Why Beanie Feldstein’s First-Ever Sex Scene Made Her Feel Like A Gryffindor

Photo: Courtesy of IFC Films.
Warning: This interview contains spoilers for How To Build A Girl, available on VOD May 8. 
On the day Beanie Feldstein filmed her first-ever sex scene, How To Build A Girl director Coky Giedroyc took her aside for a pep talk. 
“She directed most of Harlots on Hulu,” Feldstein recalled in a phone interview with Refinery29. “She sat me down and was like, ’I’ve directed 90 sex scenes. I got you. I know exactly how to do this. You are in control. If you ever feel uncomfortable, if you ever want to stop, take a break, take a moment, call me over.’
Unlike Feldstein, her character, Johanna Morrigan, doesn’t have a circle of wise women to guide her through life’s difficult moments (unless you count the cutouts of Jo March, Cleopatra, and Elizabeth Taylor who stare down and talk to her from her bedroom wall, Harry Potter-style). Friendless, save for her brother Krissy (Laurie Kynaston), she faces adversity down with a blend of cheery optimism and bravery that left Feldstein in awe.
“This is a girl who hasn’t had the privilege of having a best friend yet,” Feldstein continued. “I was so lucky to find my people — by high school I had found my tribe. But not every person finds their community so young. How did they get through adolescence? How did they go through the world?”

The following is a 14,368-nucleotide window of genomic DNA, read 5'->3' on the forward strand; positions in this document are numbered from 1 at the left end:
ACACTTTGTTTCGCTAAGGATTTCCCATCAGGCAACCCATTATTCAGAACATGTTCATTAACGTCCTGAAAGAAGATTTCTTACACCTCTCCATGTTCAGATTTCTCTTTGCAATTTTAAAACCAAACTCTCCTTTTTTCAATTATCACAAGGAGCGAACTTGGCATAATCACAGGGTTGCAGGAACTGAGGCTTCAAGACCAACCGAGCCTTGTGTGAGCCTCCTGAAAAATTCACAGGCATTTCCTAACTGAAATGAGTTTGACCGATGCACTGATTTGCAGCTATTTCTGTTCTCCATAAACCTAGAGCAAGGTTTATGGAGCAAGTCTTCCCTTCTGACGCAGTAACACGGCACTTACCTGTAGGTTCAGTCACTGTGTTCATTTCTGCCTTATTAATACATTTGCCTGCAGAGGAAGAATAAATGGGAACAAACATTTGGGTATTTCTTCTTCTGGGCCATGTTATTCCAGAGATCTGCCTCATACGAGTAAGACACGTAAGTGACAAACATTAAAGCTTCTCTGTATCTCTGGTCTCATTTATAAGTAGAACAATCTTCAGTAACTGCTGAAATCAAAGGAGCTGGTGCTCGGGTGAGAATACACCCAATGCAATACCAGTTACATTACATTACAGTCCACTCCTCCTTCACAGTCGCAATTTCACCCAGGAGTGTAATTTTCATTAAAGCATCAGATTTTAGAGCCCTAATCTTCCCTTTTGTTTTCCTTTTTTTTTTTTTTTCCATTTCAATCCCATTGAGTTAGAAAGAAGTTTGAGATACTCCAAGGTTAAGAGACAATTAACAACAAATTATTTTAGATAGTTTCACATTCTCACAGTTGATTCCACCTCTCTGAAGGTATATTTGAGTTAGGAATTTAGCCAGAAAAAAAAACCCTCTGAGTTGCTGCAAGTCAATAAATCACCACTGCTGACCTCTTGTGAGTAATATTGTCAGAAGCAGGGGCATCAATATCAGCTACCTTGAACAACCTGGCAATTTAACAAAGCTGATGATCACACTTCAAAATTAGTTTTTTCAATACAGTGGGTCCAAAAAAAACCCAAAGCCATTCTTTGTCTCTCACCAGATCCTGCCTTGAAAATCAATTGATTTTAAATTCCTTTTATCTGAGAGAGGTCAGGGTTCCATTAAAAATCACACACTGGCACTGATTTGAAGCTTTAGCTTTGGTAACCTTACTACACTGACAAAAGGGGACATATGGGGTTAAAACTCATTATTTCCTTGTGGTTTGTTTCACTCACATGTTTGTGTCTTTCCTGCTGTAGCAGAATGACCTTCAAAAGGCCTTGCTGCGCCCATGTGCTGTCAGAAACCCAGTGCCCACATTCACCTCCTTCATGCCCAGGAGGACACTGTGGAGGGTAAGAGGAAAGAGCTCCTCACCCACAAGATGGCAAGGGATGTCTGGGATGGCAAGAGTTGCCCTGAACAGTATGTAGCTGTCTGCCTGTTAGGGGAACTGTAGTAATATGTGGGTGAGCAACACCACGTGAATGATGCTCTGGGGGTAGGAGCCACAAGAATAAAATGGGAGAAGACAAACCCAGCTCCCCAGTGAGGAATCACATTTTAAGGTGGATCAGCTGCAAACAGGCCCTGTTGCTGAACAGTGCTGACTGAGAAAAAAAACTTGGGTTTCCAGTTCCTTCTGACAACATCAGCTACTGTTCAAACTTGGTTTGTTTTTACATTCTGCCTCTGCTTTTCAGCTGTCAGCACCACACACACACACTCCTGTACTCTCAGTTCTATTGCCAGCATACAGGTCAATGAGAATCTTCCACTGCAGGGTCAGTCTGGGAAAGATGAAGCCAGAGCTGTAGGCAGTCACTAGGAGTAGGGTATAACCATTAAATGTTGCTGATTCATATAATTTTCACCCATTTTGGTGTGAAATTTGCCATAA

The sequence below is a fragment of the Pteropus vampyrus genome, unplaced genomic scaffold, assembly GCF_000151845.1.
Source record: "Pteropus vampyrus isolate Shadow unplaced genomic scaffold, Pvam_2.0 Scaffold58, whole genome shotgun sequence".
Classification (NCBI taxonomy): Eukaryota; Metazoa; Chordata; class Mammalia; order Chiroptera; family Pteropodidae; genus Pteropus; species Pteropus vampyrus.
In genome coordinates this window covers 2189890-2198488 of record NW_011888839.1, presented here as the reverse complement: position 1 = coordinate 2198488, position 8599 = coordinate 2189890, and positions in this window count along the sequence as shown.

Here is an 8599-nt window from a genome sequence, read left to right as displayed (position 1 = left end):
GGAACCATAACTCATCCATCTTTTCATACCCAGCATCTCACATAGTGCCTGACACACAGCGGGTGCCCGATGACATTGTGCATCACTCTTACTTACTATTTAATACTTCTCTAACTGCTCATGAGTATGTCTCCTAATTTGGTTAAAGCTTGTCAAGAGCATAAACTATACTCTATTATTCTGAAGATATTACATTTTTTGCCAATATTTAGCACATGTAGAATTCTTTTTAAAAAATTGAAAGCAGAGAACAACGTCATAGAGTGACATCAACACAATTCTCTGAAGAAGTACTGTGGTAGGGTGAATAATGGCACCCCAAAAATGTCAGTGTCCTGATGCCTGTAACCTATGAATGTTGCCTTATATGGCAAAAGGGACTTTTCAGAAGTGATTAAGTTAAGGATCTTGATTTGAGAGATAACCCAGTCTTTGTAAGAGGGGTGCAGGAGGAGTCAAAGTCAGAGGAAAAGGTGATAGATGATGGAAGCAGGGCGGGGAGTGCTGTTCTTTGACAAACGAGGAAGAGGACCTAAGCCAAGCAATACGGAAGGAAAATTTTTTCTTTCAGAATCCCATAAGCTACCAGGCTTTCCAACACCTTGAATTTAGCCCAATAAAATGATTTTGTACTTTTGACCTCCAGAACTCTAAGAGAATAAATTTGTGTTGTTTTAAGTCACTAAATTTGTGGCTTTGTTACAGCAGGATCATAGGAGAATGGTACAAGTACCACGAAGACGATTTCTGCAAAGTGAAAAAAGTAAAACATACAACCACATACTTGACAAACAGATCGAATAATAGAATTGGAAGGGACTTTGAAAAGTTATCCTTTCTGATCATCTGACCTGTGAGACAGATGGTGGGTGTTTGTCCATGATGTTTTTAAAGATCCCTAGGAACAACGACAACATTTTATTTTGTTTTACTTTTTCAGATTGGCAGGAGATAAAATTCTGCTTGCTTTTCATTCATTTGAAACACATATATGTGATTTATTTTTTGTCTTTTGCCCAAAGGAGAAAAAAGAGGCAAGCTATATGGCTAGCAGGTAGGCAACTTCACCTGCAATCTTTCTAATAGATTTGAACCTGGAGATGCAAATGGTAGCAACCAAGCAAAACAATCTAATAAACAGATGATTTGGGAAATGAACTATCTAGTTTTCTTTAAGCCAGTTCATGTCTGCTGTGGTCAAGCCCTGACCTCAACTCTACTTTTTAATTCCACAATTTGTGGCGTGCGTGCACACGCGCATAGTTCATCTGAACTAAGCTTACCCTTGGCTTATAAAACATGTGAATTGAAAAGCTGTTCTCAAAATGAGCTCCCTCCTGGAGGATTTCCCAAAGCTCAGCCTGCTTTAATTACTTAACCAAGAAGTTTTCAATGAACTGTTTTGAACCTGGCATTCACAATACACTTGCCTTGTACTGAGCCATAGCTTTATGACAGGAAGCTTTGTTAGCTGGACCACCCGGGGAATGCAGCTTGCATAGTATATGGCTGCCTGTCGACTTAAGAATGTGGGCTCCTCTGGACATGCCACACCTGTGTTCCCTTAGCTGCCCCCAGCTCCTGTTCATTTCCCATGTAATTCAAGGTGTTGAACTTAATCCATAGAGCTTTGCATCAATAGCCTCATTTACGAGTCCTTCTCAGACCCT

Based on the 2014 semi-autobiographical novel by Caitlin Moran (who also wrote the script), How To Build A Girl is a fresh and funny coming-of-age tale, the kind that has become almost synonymous with Feldstein’s career. This is her third major collaboration with a woman director in as many years, first as Julie in Greta Gerwig’s Lady Bird, followed by a turn as Molly in Olivia Wilde’s Booksmart, and now, as 16-year-old aspiring rock critic Johanna in How To Build A Girl
When we meet Johanna, she’s a lonely teenager daydreaming about boys in her West Midlands suburban high school library. Inexperienced but voracious, she conjures her desires in vivid detail, an intensity she brings to every aspect of her life. So when a call for submissions leads her to nailing a job as a junior writer for music magazine D&ME in London, she doesn’t just accept. She literally invents a brand new personality to suit the task. Dolly Wilde is everything Johanna wishes she could be: a self-proclaimed “sexual explorer” with a mane of fiery red hair and a penchant for tophats, she’s fearless, bold — and a little too reckless with her words. As Dolly forges a blazing path into the future, Johanna realizes that maybe she doesn’t need to be someone else to be successful. Maybe she was built right all along.